Buzzing about the Bee Cafe

Buzzing about the Bee Cafe

As our offices are based on a farm, we really understand the importance of looking after bees. 

Bees are critical to food production: they pollinate 70 of the around 100 crop species that feed 90% of the world. Honey bees are responsible for $30 billion a year in crops (source: BBC Future).

It has  been in the news this week that B&Q are refusing to stock plants that have been grown using harmful 18426474_10210757976279144_1847851178_opesticides. Neonicotinoids pose a high risk to bee populations, and Friends of the Earth are working hard to prevent further damage.

Yet we can’t just rely on these snippets of news and work of charities to make a difference. Especially when it is so easy – and thoroughly enjoyable – to get outside and start this new project.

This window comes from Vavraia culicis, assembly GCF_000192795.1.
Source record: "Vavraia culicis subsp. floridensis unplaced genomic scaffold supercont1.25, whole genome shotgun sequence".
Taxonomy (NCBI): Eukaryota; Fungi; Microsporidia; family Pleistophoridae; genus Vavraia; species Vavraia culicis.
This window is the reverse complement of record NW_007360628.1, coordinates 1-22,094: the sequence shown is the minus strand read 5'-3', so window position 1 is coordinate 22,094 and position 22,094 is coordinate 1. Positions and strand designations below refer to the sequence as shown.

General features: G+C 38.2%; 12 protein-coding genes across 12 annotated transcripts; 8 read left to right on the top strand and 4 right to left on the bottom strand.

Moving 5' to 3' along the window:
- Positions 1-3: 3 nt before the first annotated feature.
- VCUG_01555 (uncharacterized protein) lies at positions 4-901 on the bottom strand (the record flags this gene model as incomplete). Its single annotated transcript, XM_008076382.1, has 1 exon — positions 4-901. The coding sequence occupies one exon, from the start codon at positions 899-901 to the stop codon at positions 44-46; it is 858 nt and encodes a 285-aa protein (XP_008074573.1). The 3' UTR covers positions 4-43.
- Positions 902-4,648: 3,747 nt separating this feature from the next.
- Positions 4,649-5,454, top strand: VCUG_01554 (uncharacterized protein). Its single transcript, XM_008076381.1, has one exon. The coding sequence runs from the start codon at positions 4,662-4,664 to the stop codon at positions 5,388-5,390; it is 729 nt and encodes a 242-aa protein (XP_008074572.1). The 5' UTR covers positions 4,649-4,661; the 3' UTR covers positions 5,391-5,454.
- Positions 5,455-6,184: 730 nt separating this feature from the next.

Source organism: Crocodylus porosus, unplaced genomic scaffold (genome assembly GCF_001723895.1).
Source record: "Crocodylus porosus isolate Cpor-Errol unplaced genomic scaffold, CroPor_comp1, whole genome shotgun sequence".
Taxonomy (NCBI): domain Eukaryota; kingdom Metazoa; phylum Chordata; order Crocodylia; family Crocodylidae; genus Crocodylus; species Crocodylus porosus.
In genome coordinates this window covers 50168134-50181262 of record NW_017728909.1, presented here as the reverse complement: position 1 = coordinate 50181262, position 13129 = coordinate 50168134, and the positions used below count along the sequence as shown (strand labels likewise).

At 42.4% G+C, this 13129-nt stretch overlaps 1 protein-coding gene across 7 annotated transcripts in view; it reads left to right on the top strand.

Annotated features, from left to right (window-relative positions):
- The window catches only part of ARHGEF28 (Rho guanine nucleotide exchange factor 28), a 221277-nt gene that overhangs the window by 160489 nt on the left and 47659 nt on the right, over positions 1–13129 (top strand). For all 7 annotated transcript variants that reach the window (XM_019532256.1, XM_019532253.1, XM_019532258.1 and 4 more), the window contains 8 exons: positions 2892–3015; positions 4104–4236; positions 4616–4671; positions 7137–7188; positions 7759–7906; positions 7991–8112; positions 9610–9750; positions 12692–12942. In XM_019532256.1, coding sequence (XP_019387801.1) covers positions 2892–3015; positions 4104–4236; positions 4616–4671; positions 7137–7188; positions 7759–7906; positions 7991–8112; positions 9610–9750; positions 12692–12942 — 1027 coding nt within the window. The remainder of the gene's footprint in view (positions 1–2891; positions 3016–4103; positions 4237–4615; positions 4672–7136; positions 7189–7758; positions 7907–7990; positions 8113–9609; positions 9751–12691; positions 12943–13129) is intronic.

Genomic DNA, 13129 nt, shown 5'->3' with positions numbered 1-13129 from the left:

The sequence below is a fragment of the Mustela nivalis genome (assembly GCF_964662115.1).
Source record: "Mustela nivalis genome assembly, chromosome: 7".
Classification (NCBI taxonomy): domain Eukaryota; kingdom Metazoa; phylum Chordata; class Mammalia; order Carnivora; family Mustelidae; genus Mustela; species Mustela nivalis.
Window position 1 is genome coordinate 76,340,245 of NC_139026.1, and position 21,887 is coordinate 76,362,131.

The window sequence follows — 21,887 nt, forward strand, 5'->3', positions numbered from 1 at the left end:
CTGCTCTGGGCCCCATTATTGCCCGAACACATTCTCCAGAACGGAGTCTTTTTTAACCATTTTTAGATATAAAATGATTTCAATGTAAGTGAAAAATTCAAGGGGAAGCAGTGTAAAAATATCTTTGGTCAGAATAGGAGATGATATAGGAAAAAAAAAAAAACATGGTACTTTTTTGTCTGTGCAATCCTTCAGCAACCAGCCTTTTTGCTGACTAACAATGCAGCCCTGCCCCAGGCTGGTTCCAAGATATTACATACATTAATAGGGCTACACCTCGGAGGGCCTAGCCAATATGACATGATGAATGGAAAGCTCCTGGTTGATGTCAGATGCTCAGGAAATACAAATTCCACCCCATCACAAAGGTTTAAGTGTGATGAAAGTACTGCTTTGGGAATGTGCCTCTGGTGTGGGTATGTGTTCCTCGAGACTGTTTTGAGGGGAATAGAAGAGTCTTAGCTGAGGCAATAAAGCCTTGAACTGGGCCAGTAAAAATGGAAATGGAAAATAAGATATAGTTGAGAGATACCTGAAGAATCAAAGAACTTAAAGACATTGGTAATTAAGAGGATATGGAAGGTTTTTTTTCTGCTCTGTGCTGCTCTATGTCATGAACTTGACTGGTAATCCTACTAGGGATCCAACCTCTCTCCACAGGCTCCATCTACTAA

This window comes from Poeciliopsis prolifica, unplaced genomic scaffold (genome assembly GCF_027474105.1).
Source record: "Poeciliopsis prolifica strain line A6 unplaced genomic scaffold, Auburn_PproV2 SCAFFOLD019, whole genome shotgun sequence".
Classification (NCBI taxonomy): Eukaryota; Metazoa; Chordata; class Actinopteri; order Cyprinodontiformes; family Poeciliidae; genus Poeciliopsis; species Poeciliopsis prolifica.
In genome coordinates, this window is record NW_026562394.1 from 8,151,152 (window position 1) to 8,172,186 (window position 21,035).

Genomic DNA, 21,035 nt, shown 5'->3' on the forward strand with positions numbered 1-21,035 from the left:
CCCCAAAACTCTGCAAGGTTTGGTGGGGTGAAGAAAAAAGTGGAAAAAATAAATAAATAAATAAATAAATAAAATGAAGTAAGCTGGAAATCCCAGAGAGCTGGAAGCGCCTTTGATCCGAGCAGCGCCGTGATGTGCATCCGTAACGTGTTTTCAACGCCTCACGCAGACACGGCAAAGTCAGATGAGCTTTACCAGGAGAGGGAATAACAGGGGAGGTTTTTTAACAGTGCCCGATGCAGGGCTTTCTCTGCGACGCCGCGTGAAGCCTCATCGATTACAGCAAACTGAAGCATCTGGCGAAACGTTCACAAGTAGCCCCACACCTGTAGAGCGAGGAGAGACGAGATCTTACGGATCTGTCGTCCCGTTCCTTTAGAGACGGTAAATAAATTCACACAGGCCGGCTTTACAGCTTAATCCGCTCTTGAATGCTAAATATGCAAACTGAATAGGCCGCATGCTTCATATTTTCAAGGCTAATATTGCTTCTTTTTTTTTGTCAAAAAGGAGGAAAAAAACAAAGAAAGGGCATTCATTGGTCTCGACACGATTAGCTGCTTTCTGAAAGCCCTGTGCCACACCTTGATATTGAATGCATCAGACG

Inspired by the work of the Shropshire Wildlife Trust we have created our own Bee Café on site, and Emma has created her own at home.

It is really simple to do. We just found a few old pots and filled them with plants from the Pollinator Protector Guide provided by the Wildlife Trust. You can download yours here.

In ours we have lavandula, leucanthemum, arabis, and some others.

FACT: Bees don’t see the same flower color that we do. The UV patterns on the petals of a flower can be compared to the landing deck of an IMG_1085aircraft carrier. Those patterns guide the bee to land at the nectar source.

Avoid plants with double layered or densely packed petals. These tend to have less nectar and pollen. Plants like foxgloves are an obvious choice due to their bell like structure. The simple structure of crocuses is another good example of a flower that provides easy access to bees.

Look out for The Royal Horticultural Society logo on plant tags to show that they are pollinator friendly.

 

Got your own bee cafe? Get in touch via Twitter @e4environment

 

 

 

 

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